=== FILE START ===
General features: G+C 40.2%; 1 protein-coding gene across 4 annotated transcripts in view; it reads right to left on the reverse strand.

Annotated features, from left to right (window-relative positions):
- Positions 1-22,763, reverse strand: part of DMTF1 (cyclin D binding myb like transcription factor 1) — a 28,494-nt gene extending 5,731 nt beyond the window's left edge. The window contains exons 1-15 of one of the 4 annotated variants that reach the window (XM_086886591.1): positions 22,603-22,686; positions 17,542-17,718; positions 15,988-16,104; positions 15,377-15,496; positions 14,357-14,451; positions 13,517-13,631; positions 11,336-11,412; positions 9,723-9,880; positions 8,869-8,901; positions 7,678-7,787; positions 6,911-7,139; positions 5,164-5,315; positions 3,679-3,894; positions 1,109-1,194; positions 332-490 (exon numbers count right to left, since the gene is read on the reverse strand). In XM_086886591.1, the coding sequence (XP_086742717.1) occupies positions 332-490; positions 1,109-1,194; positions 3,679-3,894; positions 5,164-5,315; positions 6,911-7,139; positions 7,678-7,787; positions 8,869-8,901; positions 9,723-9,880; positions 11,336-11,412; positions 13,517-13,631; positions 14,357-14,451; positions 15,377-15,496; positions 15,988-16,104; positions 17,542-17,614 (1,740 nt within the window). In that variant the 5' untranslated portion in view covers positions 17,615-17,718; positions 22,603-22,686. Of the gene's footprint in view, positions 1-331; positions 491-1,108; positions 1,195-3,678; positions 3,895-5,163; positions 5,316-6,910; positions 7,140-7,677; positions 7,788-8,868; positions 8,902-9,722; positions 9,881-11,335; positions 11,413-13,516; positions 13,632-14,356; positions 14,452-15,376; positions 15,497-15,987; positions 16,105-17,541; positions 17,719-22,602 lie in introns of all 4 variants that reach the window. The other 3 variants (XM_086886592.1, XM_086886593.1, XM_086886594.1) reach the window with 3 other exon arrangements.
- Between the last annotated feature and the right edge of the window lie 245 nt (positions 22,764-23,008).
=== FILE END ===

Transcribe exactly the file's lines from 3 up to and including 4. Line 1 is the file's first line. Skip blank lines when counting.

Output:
- Positions 1-22,763, reverse strand: part of DMTF1 (cyclin D binding myb like transcription factor 1) — a 28,494-nt gene extending 5,731 nt beyond the window's left edge. The window contains exons 1-15 of one of the 4 annotated variants that reach the window (XM_086886591.1): positions 22,603-22,686; positions 17,542-17,718; positions 15,988-16,104; positions 15,377-15,496; positions 14,357-14,451; positions 13,517-13,631; positions 11,336-11,412; positions 9,723-9,880; positions 8,869-8,901; positions 7,678-7,787; positions 6,911-7,139; positions 5,164-5,315; positions 3,679-3,894; positions 1,109-1,194; positions 332-490 (exon numbers count right to left, since the gene is read on the reverse strand). In XM_086886591.1, the coding sequence (XP_086742717.1) occupies positions 332-490; positions 1,109-1,194; positions 3,679-3,894; positions 5,164-5,315; positions 6,911-7,139; positions 7,678-7,787; positions 8,869-8,901; positions 9,723-9,880; positions 11,336-11,412; positions 13,517-13,631; positions 14,357-14,451; positions 15,377-15,496; positions 15,988-16,104; positions 17,542-17,614 (1,740 nt within the window). In that variant the 5' untranslated portion in view covers positions 17,615-17,718; positions 22,603-22,686. Of the gene's footprint in view, positions 1-331; positions 491-1,108; positions 1,195-3,678; positions 3,895-5,163; positions 5,316-6,910; positions 7,140-7,677; positions 7,788-8,868; positions 8,902-9,722; positions 9,881-11,335; positions 11,413-13,516; positions 13,632-14,356; positions 14,452-15,376; positions 15,497-15,987; positions 16,105-17,541; positions 17,719-22,602 lie in introns of all 4 variants that reach the window. The other 3 variants (XM_086886592.1, XM_086886593.1, XM_086886594.1) reach the window with 3 other exon arrangements.
- Between the last annotated feature and the right edge of the window lie 245 nt (positions 22,764-23,008).